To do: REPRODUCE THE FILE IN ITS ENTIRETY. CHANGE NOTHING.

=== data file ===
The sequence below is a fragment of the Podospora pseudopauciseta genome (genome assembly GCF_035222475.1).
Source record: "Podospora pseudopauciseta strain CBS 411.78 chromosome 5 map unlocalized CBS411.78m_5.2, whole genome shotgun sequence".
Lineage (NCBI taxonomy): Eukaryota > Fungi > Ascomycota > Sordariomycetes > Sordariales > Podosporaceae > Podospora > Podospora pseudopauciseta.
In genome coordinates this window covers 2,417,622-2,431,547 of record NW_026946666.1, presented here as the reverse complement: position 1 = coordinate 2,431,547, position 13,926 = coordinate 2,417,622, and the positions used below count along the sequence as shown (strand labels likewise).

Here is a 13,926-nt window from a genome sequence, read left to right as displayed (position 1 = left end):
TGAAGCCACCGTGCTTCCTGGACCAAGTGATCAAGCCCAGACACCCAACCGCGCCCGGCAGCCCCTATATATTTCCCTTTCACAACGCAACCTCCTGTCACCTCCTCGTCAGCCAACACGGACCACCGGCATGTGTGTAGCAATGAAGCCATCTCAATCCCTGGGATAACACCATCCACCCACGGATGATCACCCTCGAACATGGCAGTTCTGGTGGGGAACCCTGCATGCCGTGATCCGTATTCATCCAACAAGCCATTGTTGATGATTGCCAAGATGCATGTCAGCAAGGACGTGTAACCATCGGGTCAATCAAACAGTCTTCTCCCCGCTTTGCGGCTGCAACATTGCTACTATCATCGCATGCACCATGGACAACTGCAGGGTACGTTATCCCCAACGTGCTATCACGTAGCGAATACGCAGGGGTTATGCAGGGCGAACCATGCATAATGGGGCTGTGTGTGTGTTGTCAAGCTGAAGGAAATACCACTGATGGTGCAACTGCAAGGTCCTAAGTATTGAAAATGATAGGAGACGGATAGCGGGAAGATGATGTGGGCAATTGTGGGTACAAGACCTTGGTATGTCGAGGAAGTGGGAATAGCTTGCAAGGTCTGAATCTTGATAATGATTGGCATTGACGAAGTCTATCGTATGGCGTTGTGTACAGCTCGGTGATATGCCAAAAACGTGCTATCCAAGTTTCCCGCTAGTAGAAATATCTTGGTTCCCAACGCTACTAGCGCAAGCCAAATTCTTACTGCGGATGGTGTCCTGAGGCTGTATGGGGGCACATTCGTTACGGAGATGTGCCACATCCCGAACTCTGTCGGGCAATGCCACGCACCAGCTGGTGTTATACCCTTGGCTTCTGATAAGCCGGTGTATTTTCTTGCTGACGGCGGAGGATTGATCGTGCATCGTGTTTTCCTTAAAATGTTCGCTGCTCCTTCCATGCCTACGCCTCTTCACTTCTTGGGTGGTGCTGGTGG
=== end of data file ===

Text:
The sequence below is a fragment of the Podospora pseudopauciseta genome (genome assembly GCF_035222475.1).
Source record: "Podospora pseudopauciseta strain CBS 411.78 chromosome 5 map unlocalized CBS411.78m_5.2, whole genome shotgun sequence".
Lineage (NCBI taxonomy): Eukaryota > Fungi > Ascomycota > Sordariomycetes > Sordariales > Podosporaceae > Podospora > Podospora pseudopauciseta.
In genome coordinates this window covers 2,417,622-2,431,547 of record NW_026946666.1, presented here as the reverse complement: position 1 = coordinate 2,431,547, position 13,926 = coordinate 2,417,622, and the positions used below count along the sequence as shown (strand labels likewise).

Here is a 13,926-nt window from a genome sequence, read left to right as displayed (position 1 = left end):
TGAAGCCACCGTGCTTCCTGGACCAAGTGATCAAGCCCAGACACCCAACCGCGCCCGGCAGCCCCTATATATTTCCCTTTCACAACGCAACCTCCTGTCACCTCCTCGTCAGCCAACACGGACCACCGGCATGTGTGTAGCAATGAAGCCATCTCAATCCCTGGGATAACACCATCCACCCACGGATGATCACCCTCGAACATGGCAGTTCTGGTGGGGAACCCTGCATGCCGTGATCCGTATTCATCCAACAAGCCATTGTTGATGATTGCCAAGATGCATGTCAGCAAGGACGTGTAACCATCGGGTCAATCAAACAGTCTTCTCCCCGCTTTGCGGCTGCAACATTGCTACTATCATCGCATGCACCATGGACAACTGCAGGGTACGTTATCCCCAACGTGCTATCACGTAGCGAATACGCAGGGGTTATGCAGGGCGAACCATGCATAATGGGGCTGTGTGTGTGTTGTCAAGCTGAAGGAAATACCACTGATGGTGCAACTGCAAGGTCCTAAGTATTGAAAATGATAGGAGACGGATAGCGGGAAGATGATGTGGGCAATTGTGGGTACAAGACCTTGGTATGTCGAGGAAGTGGGAATAGCTTGCAAGGTCTGAATCTTGATAATGATTGGCATTGACGAAGTCTATCGTATGGCGTTGTGTACAGCTCGGTGATATGCCAAAAACGTGCTATCCAAGTTTCCCGCTAGTAGAAATATCTTGGTTCCCAACGCTACTAGCGCAAGCCAAATTCTTACTGCGGATGGTGTCCTGAGGCTGTATGGGGGCACATTCGTTACGGAGATGTGCCACATCCCGAACTCTGTCGGGCAATGCCACGCACCAGCTGGTGTTATACCCTTGGCTTCTGATAAGCCGGTGTATTTTCTTGCTGACGGCGGAGGATTGATCGTGCATCGTGTTTTCCTTAAAATGTTCGCTGCTCCTTCCATGCCTACGCCTCTTCACTTCTTGGGTGGTGCTGGTGG